This immensely popular museum rose phoenix-like in late 2014, when it finally reopened after an ambitious (and often controversial) five-year makeover that cost an estimated €52 million. Home to the world’s largest public collection of Picasso’s inimitable oeuvre, it now covers almost 54,000 square feet in two buildings: the regal 17th-century Hôtel Salé and a sprawling new structure in the back garden that's dedicated to temporary exhibitions. Diego Giacometti’s exclusively designed furnishings in the former are an added bonus.
The collection of 200,000-plus paintings, sculptures, drawings, documents, and other archival materials (much of it previously in storage for lack of space) spans the artist's entire career; and while it doesn't include his most recognizable works, it does contain many of the pieces treasured most by Picasso himself. The renovated museum (which now has more than double the dedicated public space) is split into three distinct areas. The first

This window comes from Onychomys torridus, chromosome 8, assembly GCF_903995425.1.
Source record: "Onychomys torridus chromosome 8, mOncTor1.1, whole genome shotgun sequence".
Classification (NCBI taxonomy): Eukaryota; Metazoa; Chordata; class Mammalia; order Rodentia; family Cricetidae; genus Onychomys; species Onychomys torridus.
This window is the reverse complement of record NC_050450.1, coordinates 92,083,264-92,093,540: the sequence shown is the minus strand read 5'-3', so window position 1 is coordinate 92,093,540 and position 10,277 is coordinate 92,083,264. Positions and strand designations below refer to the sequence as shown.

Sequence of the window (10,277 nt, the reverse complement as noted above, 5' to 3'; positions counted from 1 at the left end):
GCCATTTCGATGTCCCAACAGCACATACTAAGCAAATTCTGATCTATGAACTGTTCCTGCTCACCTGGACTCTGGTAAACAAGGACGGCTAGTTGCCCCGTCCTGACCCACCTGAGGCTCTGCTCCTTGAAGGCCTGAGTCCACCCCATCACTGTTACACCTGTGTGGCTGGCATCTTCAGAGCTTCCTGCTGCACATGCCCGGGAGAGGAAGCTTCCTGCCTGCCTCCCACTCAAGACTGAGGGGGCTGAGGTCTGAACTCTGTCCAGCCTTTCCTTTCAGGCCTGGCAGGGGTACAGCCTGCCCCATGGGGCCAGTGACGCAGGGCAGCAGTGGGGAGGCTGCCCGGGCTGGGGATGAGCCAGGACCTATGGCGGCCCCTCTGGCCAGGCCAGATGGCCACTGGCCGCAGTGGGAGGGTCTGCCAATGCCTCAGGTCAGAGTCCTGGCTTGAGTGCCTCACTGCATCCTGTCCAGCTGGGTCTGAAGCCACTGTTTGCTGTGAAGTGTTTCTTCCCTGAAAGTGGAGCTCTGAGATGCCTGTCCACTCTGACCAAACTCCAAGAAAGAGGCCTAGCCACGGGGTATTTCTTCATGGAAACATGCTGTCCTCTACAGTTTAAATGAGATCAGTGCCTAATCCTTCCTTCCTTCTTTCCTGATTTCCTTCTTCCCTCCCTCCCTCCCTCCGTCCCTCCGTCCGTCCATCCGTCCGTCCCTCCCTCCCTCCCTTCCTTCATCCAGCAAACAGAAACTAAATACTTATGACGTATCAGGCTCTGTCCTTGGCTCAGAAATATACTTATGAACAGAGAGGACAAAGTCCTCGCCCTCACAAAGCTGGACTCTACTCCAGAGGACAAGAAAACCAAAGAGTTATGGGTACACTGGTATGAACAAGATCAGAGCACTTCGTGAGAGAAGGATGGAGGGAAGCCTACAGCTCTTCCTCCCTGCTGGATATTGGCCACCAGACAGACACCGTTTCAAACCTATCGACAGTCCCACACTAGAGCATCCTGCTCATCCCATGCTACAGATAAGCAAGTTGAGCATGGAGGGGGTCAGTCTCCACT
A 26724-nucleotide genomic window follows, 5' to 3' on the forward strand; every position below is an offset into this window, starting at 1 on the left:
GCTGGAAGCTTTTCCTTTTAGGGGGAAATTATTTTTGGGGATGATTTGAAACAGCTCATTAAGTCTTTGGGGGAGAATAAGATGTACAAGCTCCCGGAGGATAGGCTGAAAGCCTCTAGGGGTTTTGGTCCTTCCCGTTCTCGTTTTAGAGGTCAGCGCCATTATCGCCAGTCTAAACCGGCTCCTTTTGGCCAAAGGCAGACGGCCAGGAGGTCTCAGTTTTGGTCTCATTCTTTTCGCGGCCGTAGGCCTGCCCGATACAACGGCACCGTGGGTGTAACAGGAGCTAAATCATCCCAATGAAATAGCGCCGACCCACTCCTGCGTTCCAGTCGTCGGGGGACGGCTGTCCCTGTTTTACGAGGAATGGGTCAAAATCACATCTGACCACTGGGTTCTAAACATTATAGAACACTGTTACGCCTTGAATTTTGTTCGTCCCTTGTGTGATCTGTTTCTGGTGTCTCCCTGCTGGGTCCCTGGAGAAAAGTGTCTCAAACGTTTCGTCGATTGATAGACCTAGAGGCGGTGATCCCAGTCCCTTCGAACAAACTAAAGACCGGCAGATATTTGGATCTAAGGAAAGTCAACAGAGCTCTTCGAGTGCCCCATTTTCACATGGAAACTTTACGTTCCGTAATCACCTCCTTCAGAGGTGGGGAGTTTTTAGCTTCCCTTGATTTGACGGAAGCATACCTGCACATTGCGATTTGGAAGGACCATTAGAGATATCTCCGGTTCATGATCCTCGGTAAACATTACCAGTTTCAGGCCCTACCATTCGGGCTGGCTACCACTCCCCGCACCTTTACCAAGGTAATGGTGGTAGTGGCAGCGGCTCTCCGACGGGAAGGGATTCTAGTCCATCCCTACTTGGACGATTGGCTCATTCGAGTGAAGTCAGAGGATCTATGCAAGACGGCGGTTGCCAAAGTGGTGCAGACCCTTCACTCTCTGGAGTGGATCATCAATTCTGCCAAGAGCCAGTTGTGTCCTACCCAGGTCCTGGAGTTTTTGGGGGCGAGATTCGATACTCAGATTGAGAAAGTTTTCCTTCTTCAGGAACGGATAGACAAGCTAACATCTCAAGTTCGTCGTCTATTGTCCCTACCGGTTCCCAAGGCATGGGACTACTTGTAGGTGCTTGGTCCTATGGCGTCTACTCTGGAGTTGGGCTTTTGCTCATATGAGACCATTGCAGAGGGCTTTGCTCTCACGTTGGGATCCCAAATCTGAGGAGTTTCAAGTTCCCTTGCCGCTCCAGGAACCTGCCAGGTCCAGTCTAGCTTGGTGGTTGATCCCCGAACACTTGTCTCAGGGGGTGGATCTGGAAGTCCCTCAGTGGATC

two floors cover Picasso's work from 1895 to 1972. The top floor illustrates his relationship to his favorite artists; landscapes, nudes, portraits, and still lifes taken from his private collection detail his "artistic dialogue" with Cézanne, Gauguin, Degas, Rousseau, Matisse, Braque, Renoir, Modigliani, Miró, and others. The basement centers around Picasso’s workshops, with photographs and engravings, paintings, and sculptures that document or evoke key pieces created at the Bateau Lavoir, Château de Boisgeloup, Grands-Augustins, the Villa La Californie, and his farmhouse, Notre-Dame-de-Vie, in Mougins. With plenty of multimedia components and special activities that cater to kids, this is ideal for both children and adult art lovers alike.
It's worth paying the extra €1 to buy tickets online well in advance of your planned visit; if possible, it's also wise to avoid coming on weekends, when the crowds are thickest.